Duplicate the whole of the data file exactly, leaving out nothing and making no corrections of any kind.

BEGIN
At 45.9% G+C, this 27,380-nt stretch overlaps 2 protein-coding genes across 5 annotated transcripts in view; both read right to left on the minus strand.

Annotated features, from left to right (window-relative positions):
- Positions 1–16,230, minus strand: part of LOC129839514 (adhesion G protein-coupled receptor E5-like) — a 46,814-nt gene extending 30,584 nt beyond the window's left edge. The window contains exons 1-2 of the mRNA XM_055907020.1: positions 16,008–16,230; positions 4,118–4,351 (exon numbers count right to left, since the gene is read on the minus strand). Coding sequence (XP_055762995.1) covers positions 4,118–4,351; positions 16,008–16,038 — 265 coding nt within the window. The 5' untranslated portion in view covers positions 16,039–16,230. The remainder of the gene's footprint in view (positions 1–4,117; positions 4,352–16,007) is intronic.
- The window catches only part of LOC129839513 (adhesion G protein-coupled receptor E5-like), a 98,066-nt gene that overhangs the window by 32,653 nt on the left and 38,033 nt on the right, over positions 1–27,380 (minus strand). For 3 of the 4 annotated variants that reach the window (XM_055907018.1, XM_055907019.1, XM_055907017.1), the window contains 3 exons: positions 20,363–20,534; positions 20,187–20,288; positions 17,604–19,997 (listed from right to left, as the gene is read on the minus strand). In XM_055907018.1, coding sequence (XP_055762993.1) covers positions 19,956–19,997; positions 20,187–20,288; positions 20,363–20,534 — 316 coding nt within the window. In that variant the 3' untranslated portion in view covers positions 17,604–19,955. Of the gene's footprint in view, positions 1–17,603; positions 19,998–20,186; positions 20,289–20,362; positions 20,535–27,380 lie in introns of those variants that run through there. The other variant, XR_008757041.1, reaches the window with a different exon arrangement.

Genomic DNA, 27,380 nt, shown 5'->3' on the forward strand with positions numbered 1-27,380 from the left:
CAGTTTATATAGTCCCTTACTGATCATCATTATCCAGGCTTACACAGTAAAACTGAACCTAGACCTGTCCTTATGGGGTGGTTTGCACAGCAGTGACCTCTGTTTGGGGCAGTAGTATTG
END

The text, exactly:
At 45.9% G+C, this 27,380-nt stretch overlaps 2 protein-coding genes across 5 annotated transcripts in view; both read right to left on the minus strand.

Annotated features, from left to right (window-relative positions):
- Positions 1–16,230, minus strand: part of LOC129839514 (adhesion G protein-coupled receptor E5-like) — a 46,814-nt gene extending 30,584 nt beyond the window's left edge. The window contains exons 1-2 of the mRNA XM_055907020.1: positions 16,008–16,230; positions 4,118–4,351 (exon numbers count right to left, since the gene is read on the minus strand). Coding sequence (XP_055762995.1) covers positions 4,118–4,351; positions 16,008–16,038 — 265 coding nt within the window. The 5' untranslated portion in view covers positions 16,039–16,230. The remainder of the gene's footprint in view (positions 1–4,117; positions 4,352–16,007) is intronic.
- The window catches only part of LOC129839513 (adhesion G protein-coupled receptor E5-like), a 98,066-nt gene that overhangs the window by 32,653 nt on the left and 38,033 nt on the right, over positions 1–27,380 (minus strand). For 3 of the 4 annotated variants that reach the window (XM_055907018.1, XM_055907019.1, XM_055907017.1), the window contains 3 exons: positions 20,363–20,534; positions 20,187–20,288; positions 17,604–19,997 (listed from right to left, as the gene is read on the minus strand). In XM_055907018.1, coding sequence (XP_055762993.1) covers positions 19,956–19,997; positions 20,187–20,288; positions 20,363–20,534 — 316 coding nt within the window. In that variant the 3' untranslated portion in view covers positions 17,604–19,955. Of the gene's footprint in view, positions 1–17,603; positions 19,998–20,186; positions 20,289–20,362; positions 20,535–27,380 lie in introns of those variants that run through there. The other variant, XR_008757041.1, reaches the window with a different exon arrangement.

Genomic DNA, 27,380 nt, shown 5'->3' on the forward strand with positions numbered 1-27,380 from the left:
CAGTTTATATAGTCCCTTACTGATCATCATTATCCAGGCTTACACAGTAAAACTGAACCTAGACCTGTCCTTATGGGGTGGTTTGCACAGCAGTGACCTCTGTTTGGGGCAGTAGTATTG